Sloan explores the social issues of importance within the 19th / 20th century of class, power, struggle and lifestyles. Through etchings and foreboding lines, shapes and form, Sloan exemplifies the social differences and draws from humorous origins to criticise or contrast the present day’s political correctness.

A visitor’s interpretation of John Sloan’s ‘New York City Life’ prints on display in the Barber’s current exhibition. Author wishes to remain anonymous. If you would like to share a comment or viewpoint of your own, please do get in touch.

Texture

Sloan’s etchings characteristically emphasise the visual texture of city life. Across the portfolio he uses the etched line, and the visual textures it creates, to emphasise the difference between the lived, affectual, experience of the city, and its existence as a physical mass.

man wife child
‘Man, Wife and Child’ by John Sloan, 1905-6, etching. The Henry Barber Trust, The Barber Institute of Fine Arts, University of Birmingham. © Delaware Art Museum/Artists Rights Society (ARS) NY

In Man, Wife, and Child, the thick, dark outlines of the husband and wife suggest the intense energy and movement of their embrace. Behind them, the dark tenement room lies in dim shadow, the dense cross-hatching heavily suggesting the indistinct, oppressive presence of the city, and juxtaposing the vitality of its inhabitants. Similarly, in The Little Bride, the bride, depicted through light, curling strokes, embodies a fleeting movement mirrored in the confetti thrown behind her. In this way, her figure contrasts the driving linearity of the cross-hatched steps down which she descends, emerging from the rough solidity of the engraved city as a figure of human optimism.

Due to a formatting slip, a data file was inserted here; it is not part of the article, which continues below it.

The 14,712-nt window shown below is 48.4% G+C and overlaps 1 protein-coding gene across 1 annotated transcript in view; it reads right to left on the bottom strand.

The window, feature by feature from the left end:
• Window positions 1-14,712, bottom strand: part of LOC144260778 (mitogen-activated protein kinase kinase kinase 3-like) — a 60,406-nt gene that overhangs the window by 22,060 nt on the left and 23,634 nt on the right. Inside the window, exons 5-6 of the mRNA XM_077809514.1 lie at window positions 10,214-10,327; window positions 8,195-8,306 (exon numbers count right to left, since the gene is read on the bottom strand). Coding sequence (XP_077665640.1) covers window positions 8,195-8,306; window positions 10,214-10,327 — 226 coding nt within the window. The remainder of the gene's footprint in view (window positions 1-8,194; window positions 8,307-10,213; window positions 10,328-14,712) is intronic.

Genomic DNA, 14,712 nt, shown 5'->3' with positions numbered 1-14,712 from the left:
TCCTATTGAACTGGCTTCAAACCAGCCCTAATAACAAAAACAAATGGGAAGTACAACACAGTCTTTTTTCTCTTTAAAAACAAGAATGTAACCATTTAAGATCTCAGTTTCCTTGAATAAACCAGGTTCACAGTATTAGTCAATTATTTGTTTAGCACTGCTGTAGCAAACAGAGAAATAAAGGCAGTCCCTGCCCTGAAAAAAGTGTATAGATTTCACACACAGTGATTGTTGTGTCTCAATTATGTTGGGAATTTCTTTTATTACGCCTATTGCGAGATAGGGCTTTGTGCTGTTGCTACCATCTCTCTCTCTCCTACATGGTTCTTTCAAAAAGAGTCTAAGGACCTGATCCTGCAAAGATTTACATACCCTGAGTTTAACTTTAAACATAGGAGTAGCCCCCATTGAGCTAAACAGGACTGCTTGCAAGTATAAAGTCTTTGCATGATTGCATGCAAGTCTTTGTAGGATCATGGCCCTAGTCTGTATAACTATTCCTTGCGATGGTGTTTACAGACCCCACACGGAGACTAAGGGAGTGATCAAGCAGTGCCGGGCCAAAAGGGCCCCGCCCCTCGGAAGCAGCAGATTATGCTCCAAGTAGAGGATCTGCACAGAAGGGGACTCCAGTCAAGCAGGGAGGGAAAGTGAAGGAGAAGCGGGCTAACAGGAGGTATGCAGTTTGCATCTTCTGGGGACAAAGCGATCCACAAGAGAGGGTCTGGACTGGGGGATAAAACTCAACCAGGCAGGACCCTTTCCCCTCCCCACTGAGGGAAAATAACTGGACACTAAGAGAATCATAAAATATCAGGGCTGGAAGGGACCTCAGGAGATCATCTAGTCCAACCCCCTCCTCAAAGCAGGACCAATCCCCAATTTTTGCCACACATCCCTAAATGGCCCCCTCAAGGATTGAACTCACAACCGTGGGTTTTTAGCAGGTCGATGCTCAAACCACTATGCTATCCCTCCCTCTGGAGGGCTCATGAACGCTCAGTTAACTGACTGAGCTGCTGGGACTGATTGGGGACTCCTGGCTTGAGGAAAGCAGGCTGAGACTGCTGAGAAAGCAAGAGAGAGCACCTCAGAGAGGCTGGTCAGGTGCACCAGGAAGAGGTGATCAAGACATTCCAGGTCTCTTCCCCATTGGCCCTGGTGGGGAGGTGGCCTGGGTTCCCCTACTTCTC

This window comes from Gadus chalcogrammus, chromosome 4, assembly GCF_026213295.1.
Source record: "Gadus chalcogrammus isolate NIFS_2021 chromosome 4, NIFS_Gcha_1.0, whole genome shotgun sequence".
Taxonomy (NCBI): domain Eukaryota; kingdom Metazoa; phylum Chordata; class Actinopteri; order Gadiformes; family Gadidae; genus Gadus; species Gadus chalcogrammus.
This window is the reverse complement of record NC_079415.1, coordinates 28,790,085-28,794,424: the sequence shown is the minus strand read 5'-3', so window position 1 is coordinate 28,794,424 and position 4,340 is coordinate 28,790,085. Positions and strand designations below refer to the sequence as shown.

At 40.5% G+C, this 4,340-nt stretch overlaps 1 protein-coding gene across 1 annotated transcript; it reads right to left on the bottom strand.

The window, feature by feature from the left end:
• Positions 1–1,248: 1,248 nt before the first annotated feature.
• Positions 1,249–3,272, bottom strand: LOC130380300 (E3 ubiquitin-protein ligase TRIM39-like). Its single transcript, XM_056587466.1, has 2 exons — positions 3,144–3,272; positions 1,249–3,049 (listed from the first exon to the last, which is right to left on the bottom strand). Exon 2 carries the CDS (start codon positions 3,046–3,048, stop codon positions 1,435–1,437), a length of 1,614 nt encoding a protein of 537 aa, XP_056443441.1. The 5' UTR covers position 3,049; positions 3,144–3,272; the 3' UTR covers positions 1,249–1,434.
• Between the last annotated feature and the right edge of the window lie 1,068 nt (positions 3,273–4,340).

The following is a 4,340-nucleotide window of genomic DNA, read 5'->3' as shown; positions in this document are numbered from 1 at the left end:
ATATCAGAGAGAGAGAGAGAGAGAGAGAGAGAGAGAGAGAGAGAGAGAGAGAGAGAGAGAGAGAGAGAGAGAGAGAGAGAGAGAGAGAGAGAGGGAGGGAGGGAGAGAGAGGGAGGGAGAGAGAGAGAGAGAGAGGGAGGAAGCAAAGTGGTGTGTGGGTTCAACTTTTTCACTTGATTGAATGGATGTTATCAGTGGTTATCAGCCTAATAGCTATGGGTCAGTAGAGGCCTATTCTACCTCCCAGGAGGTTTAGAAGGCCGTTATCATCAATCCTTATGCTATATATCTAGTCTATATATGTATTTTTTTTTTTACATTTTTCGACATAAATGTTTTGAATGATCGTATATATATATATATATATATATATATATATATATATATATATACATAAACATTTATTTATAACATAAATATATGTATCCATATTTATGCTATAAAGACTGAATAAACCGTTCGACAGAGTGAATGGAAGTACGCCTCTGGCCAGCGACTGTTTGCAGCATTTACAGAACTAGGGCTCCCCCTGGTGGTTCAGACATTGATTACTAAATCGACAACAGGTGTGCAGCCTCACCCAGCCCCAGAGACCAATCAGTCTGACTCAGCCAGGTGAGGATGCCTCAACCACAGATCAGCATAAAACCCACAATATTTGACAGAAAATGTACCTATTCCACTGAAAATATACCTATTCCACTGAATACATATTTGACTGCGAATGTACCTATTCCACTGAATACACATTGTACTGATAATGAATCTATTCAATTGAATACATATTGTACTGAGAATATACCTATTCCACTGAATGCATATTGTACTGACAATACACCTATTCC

bride
‘The Little Bride (New York City Life Series)’ by John Sloan, 1905-6, etching. The Henry Barber Trust, The Barber Institute of Fine Arts, University of Birmingham. © Delaware Art Museum/Artists Rights Society (ARS) NY

A similar contrast is observable in Roofs, Summer Nights. The gentle languorous curves of the sleepers’ bodies appear in blank, illuminated opposition to the rough heavily etched darkness which surrounds and engulfs them. Through these oppositions, through etched line and texture, Sloan creates and sustains a profound sense of shared human isolation in the city.

summer roofs
‘Roofs, Summer Night (New York City Life Series)’ by John Sloan, 1905-6, etching. The Henry Barber Trust, The Barber Institute of Fine Arts, University of Birmingham. © Delaware Art Museum/Artists Rights Society (ARS) NY

William Bateman (MA English Literature and Culture)